Cabaret Festival

Cabaret Festival Review: Comedians Auditioning For Musicals

If auditioning was this much fun in real life, we’d all do it

If auditioning was this much fun in real life, we’d all do it

Presented by: Adelaide Cabaret Festival
Reviewed: 11 June, 2023

Okay, let’s admit right from the beginning that there is a musical theatre geek within most, if not all, of us. It might be full blown or tiny and perhaps buried way, way deep inside of us – BUT it’s there. Comedians Auditioning For Musicals, as presented by the talented duo of Michelle Brasier and Ben Russell, is a loving and fun tribute to that urge that makes us want to sing, dance, act and be prisoners in a French classic or even cats in a musical about them.

The show starts with Brasier and Russell singing The Confrontation from Les Miserables with Brasier singing sublimely Jean Valjean’s part and Russell playing Javert well. There is just enough silliness in this to set the tone for the rest of the evening. We discover that we are about to witness some hopefuls auditioning for a community theatre production of Cats. We are then introduced to the Audition Pianist, one Gillian Cosgriff, who is only to play the piano (or ‘plinky plonk’) without speaking or singing (don’t worry, she gets her revenge brilliantly in the end).

We witness five auditionees, Virginia Gay (All Saints, Winners and Losers), Trevor Jones (aka The Piano Man), Reuben Kaye, Zachary Ruane (Aunty Donna’s Coffee Café) and the perfect Eddie Perfect all trying to impress and they do, while all the time bringing comedy to the forefront. Let’s just cut to the chase: all five are funny with amazing voices varying from stunning to brilliant. The five also take on a various aspect of an auditionee.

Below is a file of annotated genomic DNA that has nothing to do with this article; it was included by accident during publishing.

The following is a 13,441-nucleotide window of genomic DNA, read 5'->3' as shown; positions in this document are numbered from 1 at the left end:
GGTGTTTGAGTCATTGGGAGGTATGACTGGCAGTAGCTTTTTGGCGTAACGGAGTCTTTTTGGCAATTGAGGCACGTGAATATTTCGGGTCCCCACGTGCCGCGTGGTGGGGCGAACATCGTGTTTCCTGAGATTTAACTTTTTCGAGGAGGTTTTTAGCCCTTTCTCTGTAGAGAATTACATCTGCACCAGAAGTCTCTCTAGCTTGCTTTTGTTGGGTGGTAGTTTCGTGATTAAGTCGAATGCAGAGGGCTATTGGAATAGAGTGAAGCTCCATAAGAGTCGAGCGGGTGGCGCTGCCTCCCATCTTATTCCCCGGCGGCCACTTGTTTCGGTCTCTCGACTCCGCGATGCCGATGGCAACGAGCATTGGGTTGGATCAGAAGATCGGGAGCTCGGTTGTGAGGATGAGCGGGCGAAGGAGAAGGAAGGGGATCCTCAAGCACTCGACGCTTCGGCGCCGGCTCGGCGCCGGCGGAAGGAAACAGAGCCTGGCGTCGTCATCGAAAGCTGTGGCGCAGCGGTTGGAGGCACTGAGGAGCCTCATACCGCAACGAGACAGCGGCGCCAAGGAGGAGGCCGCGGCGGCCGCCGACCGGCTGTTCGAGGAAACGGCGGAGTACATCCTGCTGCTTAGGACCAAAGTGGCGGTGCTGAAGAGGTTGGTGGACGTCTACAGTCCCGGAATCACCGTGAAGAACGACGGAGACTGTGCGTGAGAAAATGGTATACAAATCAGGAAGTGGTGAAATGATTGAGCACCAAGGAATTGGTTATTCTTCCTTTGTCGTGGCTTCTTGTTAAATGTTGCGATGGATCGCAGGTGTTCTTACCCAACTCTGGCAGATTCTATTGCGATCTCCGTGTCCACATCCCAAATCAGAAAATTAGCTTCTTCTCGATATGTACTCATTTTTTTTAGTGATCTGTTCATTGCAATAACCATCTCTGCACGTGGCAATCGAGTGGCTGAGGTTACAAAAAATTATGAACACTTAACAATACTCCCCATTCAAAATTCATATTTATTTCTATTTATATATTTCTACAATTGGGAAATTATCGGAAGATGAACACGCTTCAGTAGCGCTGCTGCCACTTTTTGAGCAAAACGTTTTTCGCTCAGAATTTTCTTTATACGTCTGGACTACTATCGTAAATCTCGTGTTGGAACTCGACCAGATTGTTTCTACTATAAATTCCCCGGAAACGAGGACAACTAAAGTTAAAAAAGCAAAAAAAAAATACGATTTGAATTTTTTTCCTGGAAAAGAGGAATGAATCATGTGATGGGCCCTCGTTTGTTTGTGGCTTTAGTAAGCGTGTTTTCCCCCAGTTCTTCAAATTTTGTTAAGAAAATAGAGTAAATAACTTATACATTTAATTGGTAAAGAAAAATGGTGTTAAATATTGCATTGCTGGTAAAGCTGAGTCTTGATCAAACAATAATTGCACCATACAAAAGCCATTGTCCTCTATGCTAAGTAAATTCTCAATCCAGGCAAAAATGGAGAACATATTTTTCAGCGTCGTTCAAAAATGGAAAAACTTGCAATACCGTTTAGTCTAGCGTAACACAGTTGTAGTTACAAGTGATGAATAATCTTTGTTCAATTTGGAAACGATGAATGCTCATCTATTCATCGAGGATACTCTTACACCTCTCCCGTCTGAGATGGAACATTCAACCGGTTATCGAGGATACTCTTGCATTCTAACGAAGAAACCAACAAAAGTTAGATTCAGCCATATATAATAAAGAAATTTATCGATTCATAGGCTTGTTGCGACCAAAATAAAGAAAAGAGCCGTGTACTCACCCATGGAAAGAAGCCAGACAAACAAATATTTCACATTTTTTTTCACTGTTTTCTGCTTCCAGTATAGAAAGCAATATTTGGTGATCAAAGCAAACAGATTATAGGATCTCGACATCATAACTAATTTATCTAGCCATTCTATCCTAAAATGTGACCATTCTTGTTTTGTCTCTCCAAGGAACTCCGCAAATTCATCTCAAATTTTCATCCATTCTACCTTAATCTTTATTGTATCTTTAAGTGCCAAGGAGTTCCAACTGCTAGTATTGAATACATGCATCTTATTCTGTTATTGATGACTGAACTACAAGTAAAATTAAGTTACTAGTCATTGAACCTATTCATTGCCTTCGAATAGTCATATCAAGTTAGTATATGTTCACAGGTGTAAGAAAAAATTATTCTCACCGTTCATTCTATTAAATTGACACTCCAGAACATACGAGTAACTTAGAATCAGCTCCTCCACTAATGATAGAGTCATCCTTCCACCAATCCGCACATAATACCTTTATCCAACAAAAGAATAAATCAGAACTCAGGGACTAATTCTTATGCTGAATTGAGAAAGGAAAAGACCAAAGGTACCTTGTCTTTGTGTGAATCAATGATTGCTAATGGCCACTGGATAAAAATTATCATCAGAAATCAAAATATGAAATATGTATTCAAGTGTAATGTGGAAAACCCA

Gay is the slightly nervous one who, once she gets going, knows her stuff and performs Javert’s Suicide (aka Stars) in its original key (C4-F#5 for all the musical geeks out there (don’t blame me if it’s wrong, blame Google)).

Jones plays the auditionee who dresses the part of the role he is going for, in this case Grizabella (or rather as Delta Goodrem as she played Grizabella), so you’ve guessed it: full cat costume!

Kaye is the all out ‘arrogant’ auditionee who doesn’t explain anything, just gets on with auditioning. He is his barbed, dynamic self, giving not so much an audition, but a taste of his cabaret act, methinks. There’s a well reasoned diatribe comparing the acceptance of Disney’s rather ‘gay’ villains over the uproar of drag queens reading to children – but done in his usual clever way.

Perhaps the surprise of the night, for this reviewer anyway, was Ruane. He was not only funny as one would expect him to be, but had a wonderfully fine and strong voice. His Mr Cellophane from Chicago had everyone in the audience barracking for him to pass the audition. His recognisable character trait was taking an eternity to find his stating note.

Last, but by no means least, Perfect comes onto the scene as the up and coming young man who has written a few songs for a couple of little shows and has obviously had good schooling and training: he enunciates every word perfectly and sings ‘can’t’ instead of ‘cain’t’ in I’m Just A Girl Who Cain’t Say No. He’s also a little hesitant about auditioning as he had a deeply disturbing incident occur at a cast party for another show, involving a spa and an elderly cast member.

All in all, this was an extremely entertaining show, especially if you let your musical theatre imp out.

Reviewed by Brian Godfrey

Photo credit: Claudio Raschella

Venue: Space Theatre, Adelaide Festival Centre
Season: Ended

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